Hydrogen-fuelled vehicles could see an increase in adoption after the establishment of new refuelling points at traditional filling stations, in addition to new ‘green’ vehicle funds made available for fleet operators.

The Government has announced an £8.8 million injection into a project which promises to fund 200 new hydrogen-based police cars and taxis. In March, Shell also announced the construction of a hydrogen filling station at one of its existing sites.

Supporting new vehicle procurement, filling station construction and vehicle upgrades, the Government funding is matched by a further £13.1m investment provided by a consortium of companies.

Members of the consortium awarded the funding include Shell, Element Energy, ITM Power, Honda, Hyundai and Toyota. The initiative is also partly funded by the European Fuel Cells and Hydrogen Joint Undertaking (FCHJU) and the UK’s Office of Low Emission Vehicles (OLEV).

The latest hydrogen filling station is established at Shell Beaconsfield on the M40, representing the first site across the UK to include hydrogen fuelling capability alongside conventional petrol and diesel.

Generated on-site at Shell Beaconsfield, the hydrogen gas is created with electrolyser, water and electricity – an environmentally-friendly alternative to creating hydrogen from methane gas and transporting it across the country.

Any water used in the generation process returns to the atmosphere via the exhaust of hydrogen-based vehicles, emitted in heat and water.

Hydrogen cars operate with an electric motor, storing the energy produced in a battery, with an expected range of over 300 miles. Refuelling takes a similar amount of time to petrol or diesel cars.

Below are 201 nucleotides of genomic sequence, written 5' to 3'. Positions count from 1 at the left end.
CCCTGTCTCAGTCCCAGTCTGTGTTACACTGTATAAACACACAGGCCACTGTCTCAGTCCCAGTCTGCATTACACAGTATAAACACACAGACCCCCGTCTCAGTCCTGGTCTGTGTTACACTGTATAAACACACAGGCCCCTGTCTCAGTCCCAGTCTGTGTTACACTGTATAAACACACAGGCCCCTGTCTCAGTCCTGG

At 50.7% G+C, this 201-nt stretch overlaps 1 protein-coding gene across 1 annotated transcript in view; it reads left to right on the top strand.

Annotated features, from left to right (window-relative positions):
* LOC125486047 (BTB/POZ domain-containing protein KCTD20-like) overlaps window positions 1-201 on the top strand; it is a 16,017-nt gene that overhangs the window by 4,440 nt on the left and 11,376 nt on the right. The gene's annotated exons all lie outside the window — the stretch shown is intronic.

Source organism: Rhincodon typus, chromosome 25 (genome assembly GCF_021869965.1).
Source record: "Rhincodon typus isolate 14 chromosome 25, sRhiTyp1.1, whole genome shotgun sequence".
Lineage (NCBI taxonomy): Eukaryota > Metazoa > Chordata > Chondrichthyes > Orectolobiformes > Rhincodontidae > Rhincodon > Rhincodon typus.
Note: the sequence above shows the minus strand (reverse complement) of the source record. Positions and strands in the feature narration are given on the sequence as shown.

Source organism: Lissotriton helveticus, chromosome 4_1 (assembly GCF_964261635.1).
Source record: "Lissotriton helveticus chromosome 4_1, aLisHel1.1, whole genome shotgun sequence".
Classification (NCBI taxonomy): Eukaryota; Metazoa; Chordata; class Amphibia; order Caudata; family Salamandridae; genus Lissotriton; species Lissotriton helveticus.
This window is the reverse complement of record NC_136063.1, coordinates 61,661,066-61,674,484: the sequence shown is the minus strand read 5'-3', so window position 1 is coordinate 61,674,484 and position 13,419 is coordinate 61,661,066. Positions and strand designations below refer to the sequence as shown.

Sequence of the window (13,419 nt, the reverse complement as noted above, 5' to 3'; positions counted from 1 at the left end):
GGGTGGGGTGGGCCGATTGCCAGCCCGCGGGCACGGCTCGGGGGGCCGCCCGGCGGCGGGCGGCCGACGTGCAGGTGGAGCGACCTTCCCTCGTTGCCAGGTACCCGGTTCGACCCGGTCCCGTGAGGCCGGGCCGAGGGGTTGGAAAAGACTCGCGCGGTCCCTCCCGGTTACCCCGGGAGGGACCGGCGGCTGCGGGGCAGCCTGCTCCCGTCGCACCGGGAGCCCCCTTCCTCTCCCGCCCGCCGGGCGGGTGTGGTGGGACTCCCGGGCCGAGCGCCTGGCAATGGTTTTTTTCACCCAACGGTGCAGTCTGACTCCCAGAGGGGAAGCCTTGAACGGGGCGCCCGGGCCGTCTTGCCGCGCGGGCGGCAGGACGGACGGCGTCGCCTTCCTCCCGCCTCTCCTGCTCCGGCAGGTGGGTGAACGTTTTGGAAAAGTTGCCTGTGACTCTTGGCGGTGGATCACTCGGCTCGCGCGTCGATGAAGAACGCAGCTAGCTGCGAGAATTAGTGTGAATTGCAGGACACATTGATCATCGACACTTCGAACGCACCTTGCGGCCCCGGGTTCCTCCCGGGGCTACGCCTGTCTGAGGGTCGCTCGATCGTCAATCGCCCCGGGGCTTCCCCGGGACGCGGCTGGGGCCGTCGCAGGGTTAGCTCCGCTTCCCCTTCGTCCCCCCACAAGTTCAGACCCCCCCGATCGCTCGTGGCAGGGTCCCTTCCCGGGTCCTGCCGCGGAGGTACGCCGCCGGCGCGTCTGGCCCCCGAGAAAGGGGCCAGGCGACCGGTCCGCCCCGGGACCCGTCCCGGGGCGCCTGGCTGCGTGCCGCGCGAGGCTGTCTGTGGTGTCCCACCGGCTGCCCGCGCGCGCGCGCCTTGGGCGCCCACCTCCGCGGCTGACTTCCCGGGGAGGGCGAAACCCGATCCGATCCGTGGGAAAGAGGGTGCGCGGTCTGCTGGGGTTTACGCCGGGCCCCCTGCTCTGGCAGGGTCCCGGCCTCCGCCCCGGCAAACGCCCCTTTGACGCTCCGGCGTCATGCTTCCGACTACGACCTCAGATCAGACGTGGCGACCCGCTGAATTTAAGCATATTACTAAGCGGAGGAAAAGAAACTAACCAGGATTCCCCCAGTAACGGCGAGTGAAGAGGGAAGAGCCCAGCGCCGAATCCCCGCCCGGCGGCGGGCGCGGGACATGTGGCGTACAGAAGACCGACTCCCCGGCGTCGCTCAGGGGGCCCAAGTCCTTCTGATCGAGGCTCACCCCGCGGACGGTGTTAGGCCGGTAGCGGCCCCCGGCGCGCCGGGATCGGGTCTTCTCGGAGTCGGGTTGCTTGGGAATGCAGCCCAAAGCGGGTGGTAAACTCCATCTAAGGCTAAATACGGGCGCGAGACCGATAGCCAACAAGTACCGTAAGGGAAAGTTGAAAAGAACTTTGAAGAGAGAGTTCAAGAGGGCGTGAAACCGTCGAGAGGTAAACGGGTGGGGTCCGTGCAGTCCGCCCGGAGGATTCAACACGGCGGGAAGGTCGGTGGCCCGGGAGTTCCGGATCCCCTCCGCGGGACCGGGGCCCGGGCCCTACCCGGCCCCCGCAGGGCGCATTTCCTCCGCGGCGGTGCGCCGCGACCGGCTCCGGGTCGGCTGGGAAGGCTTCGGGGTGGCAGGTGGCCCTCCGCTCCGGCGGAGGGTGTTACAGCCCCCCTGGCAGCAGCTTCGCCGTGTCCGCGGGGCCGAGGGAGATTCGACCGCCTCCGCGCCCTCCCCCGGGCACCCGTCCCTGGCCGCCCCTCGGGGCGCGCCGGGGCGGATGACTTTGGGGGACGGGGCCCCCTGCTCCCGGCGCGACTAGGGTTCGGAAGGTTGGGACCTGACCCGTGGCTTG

Mike Copson, hydrogen business development manager at Shell, said: “We’re delighted to be opening a new refuelling site at Shell Beaconsfield, demonstrating our commitment to hydrogen as a vital part of the UK’s future transport system.

“Bringing hydrogen under the canopy for the first time is a fantastic step towards making it a convenient and viable fuel choice for UK drivers.”

Copson suggested that collaboration between fuel providers, Government and vehicle manufacturers is essential to effective provision of hydrogen vehicles and filling station coverage. Planning as a consortium will lead to fuelling points in key areas, while the longer range of fuel-cell vehicles could facilitate the connectivity of major UK cities.

The Metropolitan Police expects a 60% reduction in the number of fleet diesel vehicles by 2020.

It is estimated that around 200 new hydrogen-powered vehicles will be introduced to police and taxi fleets as a result of the Government investment.

Jesse Norman, Roads Minister, said: “Hydrogen has huge potential, especially for those making longer journeys and clocking up high mileage.”